Lord Woolton put it best: ‘Few people have succeeded in obtaining such a public demand for their promotion as the result of the failure of an enterprise.’ By that, the Tory grandee meant that in the spring of 1940 Winston Churchill managed to use Britain’s grotesque military cock-up in Norway, for which he was responsible, to supplant Neville Chamberlain.
Churchill sidelined Chamberlain’s most likely successor, the foreign secretary Lord Halifax. He overcame Tory backbench distrust. He even got Labour on side, though its leaders had long considered him the class enemy incarnate.
What Churchill pulled off, shifting blame for his Norwegian shambles on to his boss in order to replace him, and getting his foes to bend the knee, was a piece of brazen opportunism so virtuosic it would have made Machiavelli blush. Or applaud.
Few Britons today could place Narvik on a map. But, in the spring of 1940, this tiny Norwegian coastal settlement became significant for exporting the iron ore for which the rival British and German war machines were insatiable. For a few days, its name seemed to promise to those gathering around their crystal sets that Hitler would soon reap the Britannic whirlwind. The phoney war was over.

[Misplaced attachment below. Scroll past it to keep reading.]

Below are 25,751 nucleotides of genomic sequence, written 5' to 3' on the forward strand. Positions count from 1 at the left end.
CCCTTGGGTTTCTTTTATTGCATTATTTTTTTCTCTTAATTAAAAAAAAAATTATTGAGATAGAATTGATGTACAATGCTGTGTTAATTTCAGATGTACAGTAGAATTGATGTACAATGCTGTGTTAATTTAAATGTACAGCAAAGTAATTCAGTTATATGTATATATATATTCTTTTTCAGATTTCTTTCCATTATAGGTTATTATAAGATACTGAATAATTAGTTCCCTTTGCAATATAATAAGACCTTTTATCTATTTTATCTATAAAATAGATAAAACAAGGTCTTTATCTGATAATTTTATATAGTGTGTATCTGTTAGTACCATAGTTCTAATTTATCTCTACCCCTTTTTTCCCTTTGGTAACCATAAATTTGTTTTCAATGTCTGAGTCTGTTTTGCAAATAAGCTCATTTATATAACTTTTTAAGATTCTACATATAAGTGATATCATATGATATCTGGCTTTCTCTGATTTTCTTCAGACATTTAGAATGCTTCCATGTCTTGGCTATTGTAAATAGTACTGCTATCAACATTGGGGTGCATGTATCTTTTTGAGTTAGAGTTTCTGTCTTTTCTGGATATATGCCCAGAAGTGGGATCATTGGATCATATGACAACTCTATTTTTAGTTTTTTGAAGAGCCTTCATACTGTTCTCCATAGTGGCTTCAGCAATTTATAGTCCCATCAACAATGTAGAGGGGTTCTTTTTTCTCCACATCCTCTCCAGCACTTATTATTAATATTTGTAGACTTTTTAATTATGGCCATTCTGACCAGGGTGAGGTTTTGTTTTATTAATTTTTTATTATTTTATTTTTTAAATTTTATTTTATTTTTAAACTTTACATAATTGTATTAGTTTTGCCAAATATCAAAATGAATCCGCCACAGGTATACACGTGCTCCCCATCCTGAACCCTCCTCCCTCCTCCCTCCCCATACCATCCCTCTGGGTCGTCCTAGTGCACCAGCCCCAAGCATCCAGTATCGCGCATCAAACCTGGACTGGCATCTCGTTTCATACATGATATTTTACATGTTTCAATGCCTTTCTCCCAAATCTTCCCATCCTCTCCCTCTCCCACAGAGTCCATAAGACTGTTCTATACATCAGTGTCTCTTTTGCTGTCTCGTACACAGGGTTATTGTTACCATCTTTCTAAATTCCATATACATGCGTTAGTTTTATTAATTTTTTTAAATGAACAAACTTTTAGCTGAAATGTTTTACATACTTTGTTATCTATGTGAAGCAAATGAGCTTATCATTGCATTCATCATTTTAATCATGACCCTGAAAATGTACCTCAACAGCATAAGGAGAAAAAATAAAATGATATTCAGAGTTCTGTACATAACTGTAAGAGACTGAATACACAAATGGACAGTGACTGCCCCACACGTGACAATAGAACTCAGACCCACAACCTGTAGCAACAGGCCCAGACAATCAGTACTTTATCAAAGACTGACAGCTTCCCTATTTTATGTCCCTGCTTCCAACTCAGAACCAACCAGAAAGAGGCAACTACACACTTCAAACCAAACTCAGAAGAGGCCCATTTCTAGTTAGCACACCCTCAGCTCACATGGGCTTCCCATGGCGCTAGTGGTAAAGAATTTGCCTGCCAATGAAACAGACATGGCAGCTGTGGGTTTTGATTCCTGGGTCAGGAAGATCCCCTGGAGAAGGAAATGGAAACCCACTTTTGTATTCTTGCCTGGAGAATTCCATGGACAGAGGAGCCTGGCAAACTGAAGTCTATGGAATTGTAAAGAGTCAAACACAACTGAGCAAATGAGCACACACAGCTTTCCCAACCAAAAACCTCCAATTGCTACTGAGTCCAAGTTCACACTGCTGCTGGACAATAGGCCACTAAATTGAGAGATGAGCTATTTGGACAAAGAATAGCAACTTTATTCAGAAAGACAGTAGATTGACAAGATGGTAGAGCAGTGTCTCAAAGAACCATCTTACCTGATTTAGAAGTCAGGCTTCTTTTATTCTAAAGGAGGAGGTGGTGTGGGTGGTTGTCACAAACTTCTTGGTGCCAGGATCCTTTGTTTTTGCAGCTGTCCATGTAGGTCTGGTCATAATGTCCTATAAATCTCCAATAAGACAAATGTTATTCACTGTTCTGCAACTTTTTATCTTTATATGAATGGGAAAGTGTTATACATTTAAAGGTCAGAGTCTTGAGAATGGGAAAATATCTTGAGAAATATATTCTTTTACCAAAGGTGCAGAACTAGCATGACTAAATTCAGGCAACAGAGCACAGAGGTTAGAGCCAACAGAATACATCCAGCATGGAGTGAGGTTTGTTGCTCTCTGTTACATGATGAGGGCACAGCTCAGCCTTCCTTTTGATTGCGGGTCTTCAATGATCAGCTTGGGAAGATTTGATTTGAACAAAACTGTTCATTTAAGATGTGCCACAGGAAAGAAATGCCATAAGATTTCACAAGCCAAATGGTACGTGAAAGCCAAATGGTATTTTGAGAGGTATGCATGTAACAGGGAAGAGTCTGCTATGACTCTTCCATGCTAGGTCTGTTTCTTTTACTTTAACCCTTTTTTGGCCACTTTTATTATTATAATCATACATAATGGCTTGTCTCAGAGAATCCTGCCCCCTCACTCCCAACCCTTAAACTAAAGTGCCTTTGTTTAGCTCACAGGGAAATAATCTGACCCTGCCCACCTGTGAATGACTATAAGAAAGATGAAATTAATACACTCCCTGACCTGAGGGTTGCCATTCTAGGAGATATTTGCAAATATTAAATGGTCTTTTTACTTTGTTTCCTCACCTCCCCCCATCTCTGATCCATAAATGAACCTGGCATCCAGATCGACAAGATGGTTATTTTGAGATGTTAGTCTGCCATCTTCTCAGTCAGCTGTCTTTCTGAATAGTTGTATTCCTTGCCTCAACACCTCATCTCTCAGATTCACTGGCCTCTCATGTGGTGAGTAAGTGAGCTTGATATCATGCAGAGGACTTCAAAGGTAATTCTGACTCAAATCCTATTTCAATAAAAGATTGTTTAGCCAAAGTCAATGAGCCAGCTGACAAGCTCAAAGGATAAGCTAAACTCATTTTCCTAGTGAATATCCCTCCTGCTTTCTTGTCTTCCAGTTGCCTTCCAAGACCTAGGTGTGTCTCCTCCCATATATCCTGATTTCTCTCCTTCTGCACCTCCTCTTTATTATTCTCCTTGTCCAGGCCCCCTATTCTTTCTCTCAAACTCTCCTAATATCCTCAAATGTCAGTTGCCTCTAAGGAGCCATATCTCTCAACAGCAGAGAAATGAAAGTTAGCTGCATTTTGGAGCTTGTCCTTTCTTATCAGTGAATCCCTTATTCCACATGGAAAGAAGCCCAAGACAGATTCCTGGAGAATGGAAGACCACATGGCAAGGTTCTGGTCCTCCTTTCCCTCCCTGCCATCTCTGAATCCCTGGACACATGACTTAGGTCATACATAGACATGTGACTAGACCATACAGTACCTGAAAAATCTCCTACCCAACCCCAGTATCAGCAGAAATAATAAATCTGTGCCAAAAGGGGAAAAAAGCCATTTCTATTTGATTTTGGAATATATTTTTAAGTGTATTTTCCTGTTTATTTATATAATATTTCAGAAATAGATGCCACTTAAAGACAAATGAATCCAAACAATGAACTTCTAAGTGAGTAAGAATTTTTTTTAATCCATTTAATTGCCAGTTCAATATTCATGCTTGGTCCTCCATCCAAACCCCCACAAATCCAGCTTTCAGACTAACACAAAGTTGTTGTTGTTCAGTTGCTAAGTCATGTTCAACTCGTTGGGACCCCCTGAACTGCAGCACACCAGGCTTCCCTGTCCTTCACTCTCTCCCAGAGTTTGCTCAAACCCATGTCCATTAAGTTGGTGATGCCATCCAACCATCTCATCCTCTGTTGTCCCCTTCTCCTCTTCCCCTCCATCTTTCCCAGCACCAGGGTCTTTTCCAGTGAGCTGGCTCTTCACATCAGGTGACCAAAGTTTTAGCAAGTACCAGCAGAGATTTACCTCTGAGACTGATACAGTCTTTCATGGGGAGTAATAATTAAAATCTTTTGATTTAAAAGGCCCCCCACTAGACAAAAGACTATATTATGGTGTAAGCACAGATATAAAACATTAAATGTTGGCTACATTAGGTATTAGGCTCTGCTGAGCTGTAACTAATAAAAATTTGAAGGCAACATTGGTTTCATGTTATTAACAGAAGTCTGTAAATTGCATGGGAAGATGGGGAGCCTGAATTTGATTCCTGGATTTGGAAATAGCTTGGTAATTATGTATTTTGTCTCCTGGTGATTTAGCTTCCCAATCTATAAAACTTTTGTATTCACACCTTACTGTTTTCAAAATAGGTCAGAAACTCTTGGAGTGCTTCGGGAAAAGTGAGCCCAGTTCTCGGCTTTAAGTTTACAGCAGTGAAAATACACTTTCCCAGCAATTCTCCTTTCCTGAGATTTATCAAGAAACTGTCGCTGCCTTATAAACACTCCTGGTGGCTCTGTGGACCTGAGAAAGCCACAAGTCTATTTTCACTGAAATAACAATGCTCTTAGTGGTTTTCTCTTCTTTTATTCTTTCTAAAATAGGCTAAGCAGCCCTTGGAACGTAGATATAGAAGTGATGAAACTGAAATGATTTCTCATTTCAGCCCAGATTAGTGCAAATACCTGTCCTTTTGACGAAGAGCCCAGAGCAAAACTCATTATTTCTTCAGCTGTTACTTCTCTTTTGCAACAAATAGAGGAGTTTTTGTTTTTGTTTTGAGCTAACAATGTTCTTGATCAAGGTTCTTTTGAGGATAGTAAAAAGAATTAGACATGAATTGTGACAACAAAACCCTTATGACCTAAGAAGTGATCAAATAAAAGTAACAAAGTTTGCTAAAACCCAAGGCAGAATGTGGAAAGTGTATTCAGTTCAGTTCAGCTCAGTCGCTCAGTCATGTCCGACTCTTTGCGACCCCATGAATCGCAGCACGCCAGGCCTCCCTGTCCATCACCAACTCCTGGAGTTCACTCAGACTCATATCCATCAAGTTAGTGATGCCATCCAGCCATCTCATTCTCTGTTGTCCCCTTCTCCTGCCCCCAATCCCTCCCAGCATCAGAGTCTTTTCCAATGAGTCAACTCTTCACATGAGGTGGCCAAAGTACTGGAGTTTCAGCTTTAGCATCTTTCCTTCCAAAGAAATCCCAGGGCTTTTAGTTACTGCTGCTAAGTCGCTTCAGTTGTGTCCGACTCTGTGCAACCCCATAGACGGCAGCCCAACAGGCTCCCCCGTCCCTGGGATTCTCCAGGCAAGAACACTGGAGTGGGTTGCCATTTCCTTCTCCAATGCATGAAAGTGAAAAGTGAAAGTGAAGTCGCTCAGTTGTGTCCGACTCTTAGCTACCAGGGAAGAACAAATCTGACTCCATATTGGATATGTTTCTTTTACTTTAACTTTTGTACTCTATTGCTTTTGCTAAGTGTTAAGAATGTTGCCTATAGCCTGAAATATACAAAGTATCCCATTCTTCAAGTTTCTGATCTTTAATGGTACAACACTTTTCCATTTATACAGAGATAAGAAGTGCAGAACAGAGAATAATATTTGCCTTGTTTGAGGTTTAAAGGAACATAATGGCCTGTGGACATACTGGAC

Instead, at Narvik and its environs, Britain got its comeuppance. Our military unreadiness was not entirely due to Chamberlain’s misjudgment in Munich, nor his later misplaced focus on the economic blockade of Germany; but also to Churchill’s fondness for unleashing the dogs of war even when the dogs were toothless and their handlers inept (truths made more unpalatable when one realises that 45 per cent of British public expenditure at the time went on defence).
It was thanks to Churchill’s miscalculations as first lord of the Admiralty that British troops were outmanoeuvred, outfought and out-thought. The Navy placed mines too close to the coast off Narvik to destroy incoming German ships.